Royal coat of arms of the United Kingdom
The royal coat of arms of the United Kingdom, or the royal arms for short, is the arms of dominion of the British monarch, currently King Charles III. These arms are used by the King in his official capacity as monarch of the United Kingdom. Variants of the royal arms are used by other members of the British royal family, by the Government of the United Kingdom in connection with the administration and government of the country, and some courts and legislatures in a number of Commonwealth realms. A Scottish version of the royal arms is used in and for Scotland. The arms in banner form serve as basis for the monarch's official flag, the Royal Standard.
|Royal coat of arms|
of the United Kingdom
|Armiger||King Charles III in right of the Crown|
|Crest||Upon the helm, a royal crown proper thereon a lion statant guardant Or langued Gules armed Argent, royally crowned Proper; mantled Or doubled Ermine|
|Blazon||Quarterly, I and IV Gules, three lions passant guardant in pale Or langued and armed Azure. II Or a lion rampant Gules armed and langued Azure within a double tressure flory-counter-flory Gules. III Azure a harp Or stringed Argent.; quarters for England and Scotland are exchanged in Scotland.|
|Supporters||On the dexter a lion rampant guardant Or langued and armed Gules, royally crowned Proper. On the sinister a Unicorn rampant Argent armed crined and unguled Or, and gorged with a Coronet composed of crosses patee and fleurs-de-lis, a chain affixed thereto passing through the forelegs and reflexed over the back Or|
|Compartment||Tudor rose, Shamrock, and Thistle|
|Motto||French: Dieu et mon droit, lit. 'God and my right'|
|Order(s)||Order of the Garter|
|Earlier version(s)||see below|
|Use||On all Acts of Parliament; the cover of all UK passports; various government departments; adapted for the reverse of coins of the pound sterling (2008)|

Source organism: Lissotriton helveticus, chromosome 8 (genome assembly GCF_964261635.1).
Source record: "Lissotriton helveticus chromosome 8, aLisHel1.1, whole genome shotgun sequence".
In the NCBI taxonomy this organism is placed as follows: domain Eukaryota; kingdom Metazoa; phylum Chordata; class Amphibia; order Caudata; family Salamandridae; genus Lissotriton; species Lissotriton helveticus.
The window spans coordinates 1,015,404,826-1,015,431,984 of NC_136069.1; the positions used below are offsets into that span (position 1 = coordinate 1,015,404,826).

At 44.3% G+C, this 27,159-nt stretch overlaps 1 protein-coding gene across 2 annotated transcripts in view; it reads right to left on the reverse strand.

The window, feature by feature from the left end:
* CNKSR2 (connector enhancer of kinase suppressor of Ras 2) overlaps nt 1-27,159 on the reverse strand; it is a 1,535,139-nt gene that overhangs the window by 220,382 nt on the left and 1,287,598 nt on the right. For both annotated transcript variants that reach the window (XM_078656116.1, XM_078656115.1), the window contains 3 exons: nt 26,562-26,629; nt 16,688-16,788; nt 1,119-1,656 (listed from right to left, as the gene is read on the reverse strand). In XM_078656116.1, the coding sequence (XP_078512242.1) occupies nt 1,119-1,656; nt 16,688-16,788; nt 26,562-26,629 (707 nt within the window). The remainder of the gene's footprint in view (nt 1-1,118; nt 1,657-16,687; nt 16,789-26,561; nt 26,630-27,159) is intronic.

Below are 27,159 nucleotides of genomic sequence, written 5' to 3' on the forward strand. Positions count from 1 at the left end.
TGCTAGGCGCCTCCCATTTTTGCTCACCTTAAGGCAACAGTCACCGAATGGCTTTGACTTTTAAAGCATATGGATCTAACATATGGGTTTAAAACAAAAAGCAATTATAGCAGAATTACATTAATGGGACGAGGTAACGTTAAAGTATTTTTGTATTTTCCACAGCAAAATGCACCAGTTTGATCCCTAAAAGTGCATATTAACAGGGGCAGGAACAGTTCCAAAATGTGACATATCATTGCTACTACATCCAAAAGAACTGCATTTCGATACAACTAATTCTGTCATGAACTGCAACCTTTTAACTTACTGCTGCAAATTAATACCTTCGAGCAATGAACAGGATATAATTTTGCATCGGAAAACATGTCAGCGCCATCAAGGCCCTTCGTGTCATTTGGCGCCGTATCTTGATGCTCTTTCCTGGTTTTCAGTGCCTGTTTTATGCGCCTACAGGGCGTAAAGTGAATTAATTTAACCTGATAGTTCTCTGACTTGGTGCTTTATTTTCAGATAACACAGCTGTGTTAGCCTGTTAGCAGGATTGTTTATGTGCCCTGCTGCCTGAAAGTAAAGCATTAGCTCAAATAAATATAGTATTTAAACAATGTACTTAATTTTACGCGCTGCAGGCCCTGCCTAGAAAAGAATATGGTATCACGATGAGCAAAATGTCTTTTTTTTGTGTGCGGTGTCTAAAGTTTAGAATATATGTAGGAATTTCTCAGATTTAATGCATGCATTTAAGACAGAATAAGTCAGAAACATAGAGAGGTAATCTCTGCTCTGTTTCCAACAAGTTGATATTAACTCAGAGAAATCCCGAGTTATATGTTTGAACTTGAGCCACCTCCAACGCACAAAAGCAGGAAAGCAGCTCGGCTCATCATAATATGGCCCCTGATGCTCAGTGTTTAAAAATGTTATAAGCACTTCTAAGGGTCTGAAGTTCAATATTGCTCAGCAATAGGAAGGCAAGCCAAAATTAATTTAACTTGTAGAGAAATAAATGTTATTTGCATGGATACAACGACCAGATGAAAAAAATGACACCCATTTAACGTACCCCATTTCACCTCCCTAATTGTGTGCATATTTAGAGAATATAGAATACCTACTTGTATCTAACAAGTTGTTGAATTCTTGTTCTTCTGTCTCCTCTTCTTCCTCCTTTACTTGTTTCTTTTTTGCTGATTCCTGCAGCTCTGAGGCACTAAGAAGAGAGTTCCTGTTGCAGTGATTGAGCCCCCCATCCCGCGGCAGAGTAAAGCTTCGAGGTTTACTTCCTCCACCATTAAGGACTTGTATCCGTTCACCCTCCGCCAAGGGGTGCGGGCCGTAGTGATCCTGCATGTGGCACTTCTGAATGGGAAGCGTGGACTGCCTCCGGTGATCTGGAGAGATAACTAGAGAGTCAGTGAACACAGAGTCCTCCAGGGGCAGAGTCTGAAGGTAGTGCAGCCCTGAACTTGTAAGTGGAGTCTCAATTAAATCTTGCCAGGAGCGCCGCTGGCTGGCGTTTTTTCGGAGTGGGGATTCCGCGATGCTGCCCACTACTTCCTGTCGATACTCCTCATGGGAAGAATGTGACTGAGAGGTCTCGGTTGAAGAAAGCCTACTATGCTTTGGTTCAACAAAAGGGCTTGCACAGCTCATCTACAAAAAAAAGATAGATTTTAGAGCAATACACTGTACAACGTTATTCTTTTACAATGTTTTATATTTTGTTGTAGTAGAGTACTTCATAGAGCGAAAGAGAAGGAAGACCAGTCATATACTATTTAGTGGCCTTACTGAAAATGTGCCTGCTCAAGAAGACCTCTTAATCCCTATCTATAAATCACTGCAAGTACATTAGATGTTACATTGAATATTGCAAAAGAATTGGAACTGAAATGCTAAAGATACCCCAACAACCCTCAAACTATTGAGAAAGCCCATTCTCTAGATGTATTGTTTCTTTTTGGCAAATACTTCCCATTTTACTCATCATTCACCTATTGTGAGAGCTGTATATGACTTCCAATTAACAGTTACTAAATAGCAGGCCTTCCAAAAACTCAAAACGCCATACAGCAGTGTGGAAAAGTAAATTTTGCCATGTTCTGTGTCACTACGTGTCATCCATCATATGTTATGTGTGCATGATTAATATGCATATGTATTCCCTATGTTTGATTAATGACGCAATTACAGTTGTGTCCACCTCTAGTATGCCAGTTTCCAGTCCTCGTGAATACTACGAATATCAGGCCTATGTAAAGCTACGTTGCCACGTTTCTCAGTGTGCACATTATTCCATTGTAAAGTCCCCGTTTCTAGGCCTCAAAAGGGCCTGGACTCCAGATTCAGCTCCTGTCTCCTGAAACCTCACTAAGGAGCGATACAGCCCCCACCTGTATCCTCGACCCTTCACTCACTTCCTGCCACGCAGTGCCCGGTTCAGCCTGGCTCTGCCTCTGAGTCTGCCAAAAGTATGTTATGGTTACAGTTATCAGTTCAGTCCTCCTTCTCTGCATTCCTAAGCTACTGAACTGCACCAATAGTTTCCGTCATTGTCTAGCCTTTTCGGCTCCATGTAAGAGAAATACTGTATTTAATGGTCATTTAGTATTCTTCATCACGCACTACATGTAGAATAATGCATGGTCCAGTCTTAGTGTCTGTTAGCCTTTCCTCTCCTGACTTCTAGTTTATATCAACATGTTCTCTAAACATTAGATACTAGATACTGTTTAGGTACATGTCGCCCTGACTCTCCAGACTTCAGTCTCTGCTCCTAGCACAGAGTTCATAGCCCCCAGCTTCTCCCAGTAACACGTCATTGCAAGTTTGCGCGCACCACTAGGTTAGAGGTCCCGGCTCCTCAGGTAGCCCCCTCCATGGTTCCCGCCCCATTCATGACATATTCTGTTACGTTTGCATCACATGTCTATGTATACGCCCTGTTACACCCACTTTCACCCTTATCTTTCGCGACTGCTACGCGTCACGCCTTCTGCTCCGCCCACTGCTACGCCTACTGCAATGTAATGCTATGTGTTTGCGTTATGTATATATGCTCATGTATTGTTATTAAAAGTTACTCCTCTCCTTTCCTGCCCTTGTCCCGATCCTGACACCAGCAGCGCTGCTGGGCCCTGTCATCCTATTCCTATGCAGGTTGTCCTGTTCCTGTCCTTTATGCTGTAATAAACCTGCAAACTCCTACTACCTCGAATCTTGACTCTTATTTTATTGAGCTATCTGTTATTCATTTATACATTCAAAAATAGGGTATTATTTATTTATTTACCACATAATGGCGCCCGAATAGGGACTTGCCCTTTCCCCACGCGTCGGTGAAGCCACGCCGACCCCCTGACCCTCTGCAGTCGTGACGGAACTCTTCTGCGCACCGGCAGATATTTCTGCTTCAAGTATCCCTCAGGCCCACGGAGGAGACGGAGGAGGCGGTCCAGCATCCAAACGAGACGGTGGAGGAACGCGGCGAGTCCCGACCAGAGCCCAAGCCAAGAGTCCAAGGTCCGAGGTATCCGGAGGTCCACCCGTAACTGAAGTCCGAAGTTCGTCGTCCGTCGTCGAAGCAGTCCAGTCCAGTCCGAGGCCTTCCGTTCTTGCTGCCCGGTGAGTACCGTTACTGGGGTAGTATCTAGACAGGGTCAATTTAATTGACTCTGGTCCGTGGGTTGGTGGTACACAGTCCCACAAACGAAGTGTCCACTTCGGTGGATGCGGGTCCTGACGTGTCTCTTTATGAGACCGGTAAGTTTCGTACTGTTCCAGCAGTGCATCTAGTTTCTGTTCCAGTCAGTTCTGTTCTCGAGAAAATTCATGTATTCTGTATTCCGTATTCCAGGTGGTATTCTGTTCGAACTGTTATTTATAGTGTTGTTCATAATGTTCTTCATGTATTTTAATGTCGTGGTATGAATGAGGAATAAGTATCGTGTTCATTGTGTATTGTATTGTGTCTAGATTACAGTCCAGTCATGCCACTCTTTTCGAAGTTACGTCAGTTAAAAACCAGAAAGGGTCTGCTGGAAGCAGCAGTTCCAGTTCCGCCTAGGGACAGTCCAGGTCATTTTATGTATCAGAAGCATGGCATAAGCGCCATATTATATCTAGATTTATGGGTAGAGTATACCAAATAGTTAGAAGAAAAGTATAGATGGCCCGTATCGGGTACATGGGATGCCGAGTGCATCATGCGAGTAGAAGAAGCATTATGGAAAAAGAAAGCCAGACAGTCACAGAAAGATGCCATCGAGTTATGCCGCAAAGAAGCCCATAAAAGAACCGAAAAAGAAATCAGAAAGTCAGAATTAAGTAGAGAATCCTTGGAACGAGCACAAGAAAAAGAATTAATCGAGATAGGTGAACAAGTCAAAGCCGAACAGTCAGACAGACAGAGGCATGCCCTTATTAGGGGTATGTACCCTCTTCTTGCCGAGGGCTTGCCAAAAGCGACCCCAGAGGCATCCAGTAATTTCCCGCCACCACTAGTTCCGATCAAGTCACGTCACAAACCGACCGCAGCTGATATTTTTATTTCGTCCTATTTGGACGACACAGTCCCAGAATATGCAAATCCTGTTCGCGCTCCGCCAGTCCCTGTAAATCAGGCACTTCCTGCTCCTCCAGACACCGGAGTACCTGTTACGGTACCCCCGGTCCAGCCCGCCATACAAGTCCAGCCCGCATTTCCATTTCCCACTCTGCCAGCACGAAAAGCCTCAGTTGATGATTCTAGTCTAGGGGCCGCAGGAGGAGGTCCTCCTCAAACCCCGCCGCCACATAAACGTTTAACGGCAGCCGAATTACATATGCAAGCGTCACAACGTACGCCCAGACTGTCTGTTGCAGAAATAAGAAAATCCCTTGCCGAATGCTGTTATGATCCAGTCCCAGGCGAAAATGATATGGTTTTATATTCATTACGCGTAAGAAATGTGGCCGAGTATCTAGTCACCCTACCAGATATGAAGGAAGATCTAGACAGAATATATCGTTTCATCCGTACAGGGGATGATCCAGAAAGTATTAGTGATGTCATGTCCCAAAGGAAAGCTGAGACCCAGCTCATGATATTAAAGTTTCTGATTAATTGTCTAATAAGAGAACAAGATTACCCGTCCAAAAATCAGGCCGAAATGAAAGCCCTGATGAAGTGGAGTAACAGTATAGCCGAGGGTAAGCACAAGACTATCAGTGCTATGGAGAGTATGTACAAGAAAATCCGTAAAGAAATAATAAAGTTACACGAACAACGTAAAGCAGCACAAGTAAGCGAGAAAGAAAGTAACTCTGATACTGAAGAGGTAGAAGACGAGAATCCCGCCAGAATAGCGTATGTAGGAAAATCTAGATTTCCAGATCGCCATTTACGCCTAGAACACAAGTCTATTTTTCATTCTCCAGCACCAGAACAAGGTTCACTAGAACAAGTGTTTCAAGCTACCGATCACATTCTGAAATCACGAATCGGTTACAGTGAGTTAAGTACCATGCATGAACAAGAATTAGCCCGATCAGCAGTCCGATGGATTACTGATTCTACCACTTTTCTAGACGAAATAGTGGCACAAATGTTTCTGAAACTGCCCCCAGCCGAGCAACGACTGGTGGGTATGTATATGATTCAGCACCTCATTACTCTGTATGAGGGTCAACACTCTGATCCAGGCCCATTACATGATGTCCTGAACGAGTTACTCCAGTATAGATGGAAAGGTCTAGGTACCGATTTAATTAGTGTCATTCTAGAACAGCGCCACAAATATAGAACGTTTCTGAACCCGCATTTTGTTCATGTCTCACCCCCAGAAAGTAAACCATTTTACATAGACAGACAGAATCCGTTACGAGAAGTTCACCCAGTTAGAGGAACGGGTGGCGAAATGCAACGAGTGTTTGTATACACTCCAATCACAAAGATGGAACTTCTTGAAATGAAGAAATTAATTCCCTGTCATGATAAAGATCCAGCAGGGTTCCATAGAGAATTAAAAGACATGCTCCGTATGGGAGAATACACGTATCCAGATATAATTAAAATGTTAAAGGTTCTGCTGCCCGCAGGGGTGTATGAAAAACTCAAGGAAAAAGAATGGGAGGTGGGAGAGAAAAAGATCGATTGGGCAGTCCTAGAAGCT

In the standard variant used outside of Scotland, the shield is quartered, depicting in the first and fourth quarters the three passant guardant lions of England; in the second, the rampant lion and double tressure flory-counterflory of Scotland; and in the third, a harp for Ireland. The crest is a statant guardant lion wearing the Tudor Crown, himself on another representation of that crown. The dexter supporter is a likewise crowned English lion; the sinister, a Scottish unicorn. The English and Scottish quarters and supporters are swapped in the Scottish version of the arms.
In the greenery below, a thistle, Tudor rose and shamrock are depicted, representing Scotland, England and Ireland respectively. This armorial achievement comprises the motto, in French, of English monarchs, Dieu et mon droit (God and my right), which has descended to the present royal family as well as the Garter circlet which surrounds the shield, inscribed with the Order's motto, in French, Honi soit qui mal y pense (Shame on him who thinks evil of it). In the arms as used in Scotland, the Order of the Thistle's motto, Nemo me impune lacessit (No one provokes me with impunity) is used. The official blazon of the royal arms is:
Quarterly, first and fourth Gules three Lions passant gardant in pale Or armed and langued Azure (for England), second quarter Or a Lion rampant within a double tressure flory-counter-flory Gules (for Scotland), third quarter Azure a Harp Or stringed Argent (for Ireland), the whole surrounded by the Garter; for a Crest, upon the Royal helm the Imperial Crown Proper, thereon a Lion statant gardant Or imperially crowned Proper; Mantling Or and Ermine; for Supporters, dexter a Lion rampant gardant Or crowned as the Crest, sinister a Unicorn Argent armed, crined and unguled Proper, gorged with a Coronet Or composed of Crosses patées and Fleurs-de-lis a Chain affixed thereto passing between the forelegs and reflexed over the back also Or. Motto Dieu et mon Droit in the compartment below the shield, with the Union Rose, Shamrock and Thistle engrafted on the same stem.
Following the death of Queen Elizabeth II, the design of King Charles III's royal cypher was announced on 27 September 2022, which featured the Tudor crown rather than the St Edward's Crown. According to the College of Arms, the Tudor crown should now be used in representations of the Royal Arms.